One of the most notable current trends in application equipment is the creation of tablet computer-based controller software. This allows for finer, more accurate and more precise levels of adjustment and response to changing conditions, resulting in more targeted use of inputs as a consequence. LAMMA 2019 saw the introduction of further developments in this direction.
The power of tablet computing
Precision farming specialist Patchwork launched its latest ‘Black Box’ terminal, the Black Box Marine, at the event, designed to offer a combined guidance and rate control system for sprayers and fertilizer spreaders. Using an Android-based tablet, it harnesses Bluetooth connectivity to communicate between tractor and implement. This makes it possible to govern functions such as variable rate application of inputs, section control of spreaders and auto shut-off of sprayer sections or nozzles, to minimize input wastage. Data required for application is transferable to the unit via a USB memory stick or wirelessly, or can be up/downloaded to/from the Cloud via Patchwork’s Blackbox Core PC software.
KRM, which imports fertilizer spreaders from Danish firm Bogballe, also launched a tablet control system. Designed to work integrally with its Calibrator Zurf controller and utilizing a dedicated app which includes spreading charts and settings. Like many similar tablet systems, it is being pitched as a universal alternative to using ISOBUS-based ‘plug-in’ technology to link tractor and implement. Again using Bluetooth to relay data between tablet and terminal, it’s possible to control functions such as guidance, auto shut-off, section control and variable rate application.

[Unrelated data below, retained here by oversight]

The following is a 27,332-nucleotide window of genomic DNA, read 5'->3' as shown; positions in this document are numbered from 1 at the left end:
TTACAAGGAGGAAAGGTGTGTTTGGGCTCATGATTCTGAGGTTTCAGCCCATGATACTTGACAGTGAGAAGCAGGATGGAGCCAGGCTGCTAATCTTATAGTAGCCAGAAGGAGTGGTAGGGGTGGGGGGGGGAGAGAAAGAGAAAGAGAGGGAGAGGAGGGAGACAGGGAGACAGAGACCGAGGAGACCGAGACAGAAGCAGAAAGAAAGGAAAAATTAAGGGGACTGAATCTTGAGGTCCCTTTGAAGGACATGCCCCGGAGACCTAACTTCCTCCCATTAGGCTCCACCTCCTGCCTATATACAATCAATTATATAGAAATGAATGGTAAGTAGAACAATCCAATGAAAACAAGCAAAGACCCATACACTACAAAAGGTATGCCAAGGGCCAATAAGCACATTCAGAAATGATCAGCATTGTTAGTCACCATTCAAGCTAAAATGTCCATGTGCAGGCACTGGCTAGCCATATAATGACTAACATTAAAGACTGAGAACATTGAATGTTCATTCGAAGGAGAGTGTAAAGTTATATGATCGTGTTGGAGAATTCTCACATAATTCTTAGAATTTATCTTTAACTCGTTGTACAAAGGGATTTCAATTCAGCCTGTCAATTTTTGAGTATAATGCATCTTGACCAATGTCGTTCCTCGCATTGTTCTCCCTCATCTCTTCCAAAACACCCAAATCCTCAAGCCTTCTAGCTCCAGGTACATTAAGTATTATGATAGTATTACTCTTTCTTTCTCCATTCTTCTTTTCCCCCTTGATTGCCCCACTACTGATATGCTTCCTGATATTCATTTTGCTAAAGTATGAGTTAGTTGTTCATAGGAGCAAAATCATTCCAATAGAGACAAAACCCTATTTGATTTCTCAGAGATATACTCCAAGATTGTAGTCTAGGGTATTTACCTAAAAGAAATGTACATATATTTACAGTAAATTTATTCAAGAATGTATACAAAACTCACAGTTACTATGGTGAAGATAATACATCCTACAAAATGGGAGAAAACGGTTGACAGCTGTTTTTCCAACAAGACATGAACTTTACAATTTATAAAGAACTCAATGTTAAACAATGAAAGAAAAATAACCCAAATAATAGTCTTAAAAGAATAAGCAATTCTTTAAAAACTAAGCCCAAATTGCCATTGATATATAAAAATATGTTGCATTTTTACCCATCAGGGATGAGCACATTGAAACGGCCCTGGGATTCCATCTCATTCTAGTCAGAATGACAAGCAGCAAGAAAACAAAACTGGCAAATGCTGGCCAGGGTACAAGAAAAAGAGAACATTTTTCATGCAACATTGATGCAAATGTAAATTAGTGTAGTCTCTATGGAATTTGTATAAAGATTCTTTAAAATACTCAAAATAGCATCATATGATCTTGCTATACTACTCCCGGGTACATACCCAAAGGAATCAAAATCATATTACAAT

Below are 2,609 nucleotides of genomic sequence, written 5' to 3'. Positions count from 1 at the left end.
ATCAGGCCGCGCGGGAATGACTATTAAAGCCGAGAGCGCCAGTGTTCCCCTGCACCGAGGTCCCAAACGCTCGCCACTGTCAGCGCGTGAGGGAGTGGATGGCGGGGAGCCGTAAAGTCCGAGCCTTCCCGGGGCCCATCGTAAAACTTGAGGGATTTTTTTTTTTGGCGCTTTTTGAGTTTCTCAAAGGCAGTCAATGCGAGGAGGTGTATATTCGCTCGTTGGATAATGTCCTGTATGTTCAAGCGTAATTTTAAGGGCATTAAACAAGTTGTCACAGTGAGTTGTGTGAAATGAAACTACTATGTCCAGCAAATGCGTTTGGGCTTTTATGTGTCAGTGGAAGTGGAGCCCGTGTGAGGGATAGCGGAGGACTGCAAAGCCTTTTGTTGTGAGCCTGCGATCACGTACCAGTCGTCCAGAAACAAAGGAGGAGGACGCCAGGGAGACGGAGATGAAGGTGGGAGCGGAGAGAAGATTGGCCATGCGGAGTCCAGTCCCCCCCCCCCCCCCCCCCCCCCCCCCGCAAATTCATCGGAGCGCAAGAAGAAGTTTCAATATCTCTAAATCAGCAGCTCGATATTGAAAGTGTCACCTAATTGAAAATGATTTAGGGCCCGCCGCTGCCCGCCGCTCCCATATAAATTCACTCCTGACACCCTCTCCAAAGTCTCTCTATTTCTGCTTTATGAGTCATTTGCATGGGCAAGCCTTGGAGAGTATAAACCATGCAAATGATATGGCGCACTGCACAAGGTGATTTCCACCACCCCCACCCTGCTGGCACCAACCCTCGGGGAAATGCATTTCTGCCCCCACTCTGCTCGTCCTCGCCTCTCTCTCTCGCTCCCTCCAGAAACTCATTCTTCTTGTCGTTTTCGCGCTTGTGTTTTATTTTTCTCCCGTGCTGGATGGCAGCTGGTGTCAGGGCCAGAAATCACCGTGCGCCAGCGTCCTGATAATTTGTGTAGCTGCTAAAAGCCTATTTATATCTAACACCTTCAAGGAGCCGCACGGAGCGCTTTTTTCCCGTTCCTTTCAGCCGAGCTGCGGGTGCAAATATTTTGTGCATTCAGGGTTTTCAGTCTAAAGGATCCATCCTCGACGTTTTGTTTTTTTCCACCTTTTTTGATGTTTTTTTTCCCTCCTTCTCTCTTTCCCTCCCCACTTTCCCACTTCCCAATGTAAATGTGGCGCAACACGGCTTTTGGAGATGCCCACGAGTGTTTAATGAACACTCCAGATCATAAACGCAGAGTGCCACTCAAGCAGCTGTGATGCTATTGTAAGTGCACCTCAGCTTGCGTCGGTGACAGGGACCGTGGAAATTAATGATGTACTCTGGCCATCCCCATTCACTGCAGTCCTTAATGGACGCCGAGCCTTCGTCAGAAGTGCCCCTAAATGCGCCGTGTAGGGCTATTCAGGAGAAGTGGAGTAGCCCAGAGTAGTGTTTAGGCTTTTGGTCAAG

Protection of the soil
Other device-based app developments aimed at enhancing arable productivity included the TLC Plus, from tyre maker Trelleborg. This compares current tyre pressures with those best suited to the tractor weight and application, and set when the tyres were fitted. The system alerts the operator should a pressure deviation occur, allowing it to be addressed in good time before field damage can occur. The firm also revealed more about the ongoing development of its ConnecTire technology, which monitors pressures, temperatures and slippage using rim-and carcase-based sensors. Data is then transmitted to the app via Bluetooth or wireless. In this way the number of machine passes over the field can be tracked and reduced to minimize compaction.
Monitoring and recording weather data
French firm Sencrop unveiled its ‘Connected’ weather station system,
with rain gauge and wind-speed gauge elements. It records rainfall,
temperature, humidity and wind speed and transfers the data using
wireless technology to a phone/tablet app.
Sensors can be placed where the user desires, and there is a screen ‘dashboard’ to indicate their location and the key data from them. Alerts can be set for thresholds of factors such as temperature.
Keeping tabs on grain moisture
New from BDC Systems was a remote moisture monitoring system for grain in the process of being dried. Designed in conjunction with moisture meter maker Sinar to minimize the risk of over-drying.
Sampling units are fitted to the wet and dry elevators of a drying system, and samples monitored via a moisture probe, with the resulting readings showing the percentage moisture of each. The data can be viewed remotely via an app, and/or the system can be linked to the company’s dryer control system. Retrofitting to existing grain systems is possible.